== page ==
June 15th, 2015

Sharon Witherspoon

Following recent discussions about strategic issues within the Nuffield Foundation, Sharon Witherspoon has decided to step down as its Director. The Foundation Chairman, Professor David Rhind, warmly praised Sharon’s many contributions to the Foundation throughout her 19 years there; a summary of these contributions and achievements is annexed. The decision is entirely amicable on both sides.

June 12th

Being a parent – before and after a split

Fathers who are actively involved in bringing up their young children are more likely in the event of a split from their partner to keep in regular contact with their child. Meanwhile mothers who separate from their child’s father have a poorer view of their abilities as a parent than those who stay in their relationship.

These are two of the key findings from a project funded by the Nuffield Foundation on parenting, which examines these questions for the first time in the UK. 

June 3rd

Vulnerable children and the collateral damage of the “no recourse to public funds” policy

Thousands of children – many of them British citizens – become trapped in a situation of poverty and vulnerability when their parents are precluded from working or accessing benefits, a study published today by the Centre on Migration, Policy and Society (COMPAS) at the University of Oxford reveals.

June 2nd

Fathers' parenting before and after separation: free evening seminar from the Social Research Association

Levels of separation and divorce continue to rise, with almost half of children born today likely to experience parental separation. There is great concern about how to help fathers to stay involved in their children’s lives.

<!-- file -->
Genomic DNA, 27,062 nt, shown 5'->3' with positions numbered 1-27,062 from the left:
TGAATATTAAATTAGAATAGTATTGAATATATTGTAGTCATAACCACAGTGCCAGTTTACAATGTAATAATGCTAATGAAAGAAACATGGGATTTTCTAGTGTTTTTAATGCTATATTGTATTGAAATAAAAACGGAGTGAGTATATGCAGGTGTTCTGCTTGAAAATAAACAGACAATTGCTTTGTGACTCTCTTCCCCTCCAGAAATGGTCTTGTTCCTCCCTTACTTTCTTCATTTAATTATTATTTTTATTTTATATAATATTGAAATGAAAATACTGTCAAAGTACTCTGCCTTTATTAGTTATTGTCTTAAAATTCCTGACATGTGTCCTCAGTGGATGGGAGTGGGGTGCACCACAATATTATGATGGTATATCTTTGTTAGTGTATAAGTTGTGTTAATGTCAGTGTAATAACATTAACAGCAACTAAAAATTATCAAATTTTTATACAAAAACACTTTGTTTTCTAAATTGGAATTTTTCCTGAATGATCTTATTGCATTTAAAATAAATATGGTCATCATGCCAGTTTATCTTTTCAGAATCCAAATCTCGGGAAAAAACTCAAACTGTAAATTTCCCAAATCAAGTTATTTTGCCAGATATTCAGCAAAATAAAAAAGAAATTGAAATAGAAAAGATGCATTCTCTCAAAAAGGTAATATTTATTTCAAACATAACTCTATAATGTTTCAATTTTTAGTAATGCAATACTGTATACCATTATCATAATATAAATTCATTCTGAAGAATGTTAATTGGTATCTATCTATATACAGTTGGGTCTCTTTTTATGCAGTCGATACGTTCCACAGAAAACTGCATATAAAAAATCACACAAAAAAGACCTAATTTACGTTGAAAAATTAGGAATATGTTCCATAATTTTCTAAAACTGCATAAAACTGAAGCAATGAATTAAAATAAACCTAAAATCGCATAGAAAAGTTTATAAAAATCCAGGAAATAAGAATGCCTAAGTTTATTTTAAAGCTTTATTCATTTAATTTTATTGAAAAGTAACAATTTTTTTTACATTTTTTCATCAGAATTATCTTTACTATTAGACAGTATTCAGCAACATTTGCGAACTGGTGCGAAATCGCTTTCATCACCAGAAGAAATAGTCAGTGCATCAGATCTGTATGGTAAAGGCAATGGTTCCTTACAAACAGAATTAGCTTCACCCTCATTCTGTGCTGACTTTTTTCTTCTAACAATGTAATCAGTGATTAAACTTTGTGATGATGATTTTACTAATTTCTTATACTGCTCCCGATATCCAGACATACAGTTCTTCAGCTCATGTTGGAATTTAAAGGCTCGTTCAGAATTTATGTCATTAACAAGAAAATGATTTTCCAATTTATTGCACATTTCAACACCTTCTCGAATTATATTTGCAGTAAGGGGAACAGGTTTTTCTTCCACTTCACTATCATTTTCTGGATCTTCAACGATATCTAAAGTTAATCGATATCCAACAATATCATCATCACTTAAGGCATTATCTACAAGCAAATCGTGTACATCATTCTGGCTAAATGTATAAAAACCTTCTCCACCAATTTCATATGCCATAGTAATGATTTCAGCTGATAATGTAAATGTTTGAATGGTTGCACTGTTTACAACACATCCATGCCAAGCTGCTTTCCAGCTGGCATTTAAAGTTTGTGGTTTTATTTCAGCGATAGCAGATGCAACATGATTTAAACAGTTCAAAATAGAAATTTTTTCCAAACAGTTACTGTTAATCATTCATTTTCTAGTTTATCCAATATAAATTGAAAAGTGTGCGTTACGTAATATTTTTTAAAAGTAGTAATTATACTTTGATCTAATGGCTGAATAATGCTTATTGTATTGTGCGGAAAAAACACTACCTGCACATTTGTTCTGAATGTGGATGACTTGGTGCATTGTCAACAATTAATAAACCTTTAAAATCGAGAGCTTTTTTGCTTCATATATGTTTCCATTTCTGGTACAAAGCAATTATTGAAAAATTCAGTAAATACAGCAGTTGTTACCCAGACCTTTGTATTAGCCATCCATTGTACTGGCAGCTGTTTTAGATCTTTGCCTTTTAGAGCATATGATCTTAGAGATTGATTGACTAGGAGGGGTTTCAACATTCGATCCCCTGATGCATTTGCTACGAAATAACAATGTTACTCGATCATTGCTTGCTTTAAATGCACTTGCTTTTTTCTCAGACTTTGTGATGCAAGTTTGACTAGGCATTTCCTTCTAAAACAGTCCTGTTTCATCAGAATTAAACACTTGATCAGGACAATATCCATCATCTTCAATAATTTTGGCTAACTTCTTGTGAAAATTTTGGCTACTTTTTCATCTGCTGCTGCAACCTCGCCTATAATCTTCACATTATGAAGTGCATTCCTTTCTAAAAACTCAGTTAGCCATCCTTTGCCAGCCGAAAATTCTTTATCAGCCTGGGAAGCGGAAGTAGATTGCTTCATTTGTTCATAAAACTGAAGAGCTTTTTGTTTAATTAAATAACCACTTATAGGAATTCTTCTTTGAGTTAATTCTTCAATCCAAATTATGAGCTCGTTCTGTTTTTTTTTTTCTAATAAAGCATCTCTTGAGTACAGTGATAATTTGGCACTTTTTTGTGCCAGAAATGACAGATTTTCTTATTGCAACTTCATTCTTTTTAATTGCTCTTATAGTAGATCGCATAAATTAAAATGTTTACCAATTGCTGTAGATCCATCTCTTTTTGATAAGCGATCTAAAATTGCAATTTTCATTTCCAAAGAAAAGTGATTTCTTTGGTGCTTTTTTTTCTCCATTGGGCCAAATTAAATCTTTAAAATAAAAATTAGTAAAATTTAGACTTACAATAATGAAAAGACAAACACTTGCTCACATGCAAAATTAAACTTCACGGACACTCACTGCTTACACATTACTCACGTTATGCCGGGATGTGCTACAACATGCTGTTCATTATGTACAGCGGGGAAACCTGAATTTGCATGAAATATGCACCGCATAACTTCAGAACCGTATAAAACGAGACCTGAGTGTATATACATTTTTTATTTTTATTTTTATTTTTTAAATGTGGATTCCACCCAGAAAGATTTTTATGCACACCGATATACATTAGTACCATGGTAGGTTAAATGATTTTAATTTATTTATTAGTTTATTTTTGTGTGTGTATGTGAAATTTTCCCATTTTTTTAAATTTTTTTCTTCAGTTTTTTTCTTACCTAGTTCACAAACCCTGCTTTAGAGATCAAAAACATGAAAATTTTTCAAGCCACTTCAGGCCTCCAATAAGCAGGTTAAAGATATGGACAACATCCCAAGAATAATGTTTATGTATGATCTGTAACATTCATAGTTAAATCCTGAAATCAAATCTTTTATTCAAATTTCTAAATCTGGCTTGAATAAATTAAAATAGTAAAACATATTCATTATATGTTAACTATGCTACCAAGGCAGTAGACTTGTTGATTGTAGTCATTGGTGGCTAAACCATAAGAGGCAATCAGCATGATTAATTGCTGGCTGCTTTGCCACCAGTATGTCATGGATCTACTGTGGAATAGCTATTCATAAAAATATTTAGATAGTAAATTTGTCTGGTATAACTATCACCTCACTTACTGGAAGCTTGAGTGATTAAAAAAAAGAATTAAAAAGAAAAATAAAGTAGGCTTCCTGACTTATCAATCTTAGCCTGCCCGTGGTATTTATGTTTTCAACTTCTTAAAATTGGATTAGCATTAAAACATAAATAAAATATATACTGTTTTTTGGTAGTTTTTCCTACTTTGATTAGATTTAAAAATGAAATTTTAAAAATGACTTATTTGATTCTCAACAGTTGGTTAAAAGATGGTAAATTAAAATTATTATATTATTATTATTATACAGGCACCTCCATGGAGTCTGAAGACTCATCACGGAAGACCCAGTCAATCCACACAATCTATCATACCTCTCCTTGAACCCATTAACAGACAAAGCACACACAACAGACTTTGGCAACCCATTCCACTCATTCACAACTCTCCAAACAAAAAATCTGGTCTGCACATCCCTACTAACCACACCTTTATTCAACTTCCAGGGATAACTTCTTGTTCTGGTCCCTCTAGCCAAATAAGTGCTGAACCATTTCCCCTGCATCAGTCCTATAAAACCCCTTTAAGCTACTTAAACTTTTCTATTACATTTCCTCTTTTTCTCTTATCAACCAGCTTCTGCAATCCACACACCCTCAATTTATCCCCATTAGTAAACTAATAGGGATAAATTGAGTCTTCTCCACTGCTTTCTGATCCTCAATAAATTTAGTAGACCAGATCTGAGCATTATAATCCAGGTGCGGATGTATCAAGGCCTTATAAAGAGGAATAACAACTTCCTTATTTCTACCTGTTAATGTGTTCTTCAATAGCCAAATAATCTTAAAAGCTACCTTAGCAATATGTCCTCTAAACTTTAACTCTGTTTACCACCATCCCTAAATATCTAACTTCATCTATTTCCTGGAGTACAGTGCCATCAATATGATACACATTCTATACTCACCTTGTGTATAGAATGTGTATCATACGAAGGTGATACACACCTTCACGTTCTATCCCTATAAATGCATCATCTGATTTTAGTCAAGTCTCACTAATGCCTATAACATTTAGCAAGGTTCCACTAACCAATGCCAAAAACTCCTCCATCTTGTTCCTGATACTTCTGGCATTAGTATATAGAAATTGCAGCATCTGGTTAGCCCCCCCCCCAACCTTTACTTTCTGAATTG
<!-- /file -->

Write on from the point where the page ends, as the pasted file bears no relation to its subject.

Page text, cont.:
Study finds English family courts not discriminating against fathers

There is no evidence that family courts in England and Wales are discriminating against fathers because of gender bias, a new study by the University of Warwick and funded by the Nuffield Foundation has found.

Dr Maebh Harding, from the School of Law, reviewed almost 200 case files from 2011 and concluded that contact applications by fathers were in fact “overwhelmingly successful”.

May 20th

New funding programmes in Economic Advantage and Disadvantage and the Finances of Ageing

We have launched two new funding programmes, Economic Advantage and Disadvantage, and Finances of Ageing. Both are open to applications for research and innovation projects.

May 14th

Children's views should shape how research is conducted

A new report by the Nuffield Council on Bioethics calls for a change in culture across all areas of children’s health research, so that children’s and young people’s views and opinions can help to shape how research is prioritised, designed and reviewed.

April 24th

Greater transparency needed in Court of Protection

Researchers at the School of Law and Politics at Cardiff University have published a report which recommends an overhaul in the way that the Court of Protection currently works with the media in England and Wales. The report, funded by the Nuffield Foundation, is a result of a round table discussion which took place in September 2014.

April 23rd

Public finance plans of Conservatives, Labour, Liberal Democrats and SNP leave much unanswered

With the deficit in 2014–15 still at 5% of national income all these parties have pledged to reduce it over the coming parliament. New research, published today by the IFS and funded by the Nuffield Foundation, analyses the public finance implications of these political parties’ election manifesto commitments, and sets out the size and composition of the future fiscal tightening that each appears to be planning.

March 26th

School spending per pupil in England protected to date; cuts of 7% or more possible in next parliament

Overall current or day-to-day school spending in England has been remarkably well protected under the coalition government. Between 2010–11 and 2014–15, there has been a 0.6% real-terms increase in current spending per pupil, though capital spending has been cut by over one third in real-terms. Over the next parliament, current spending on schools could be squeezed harder.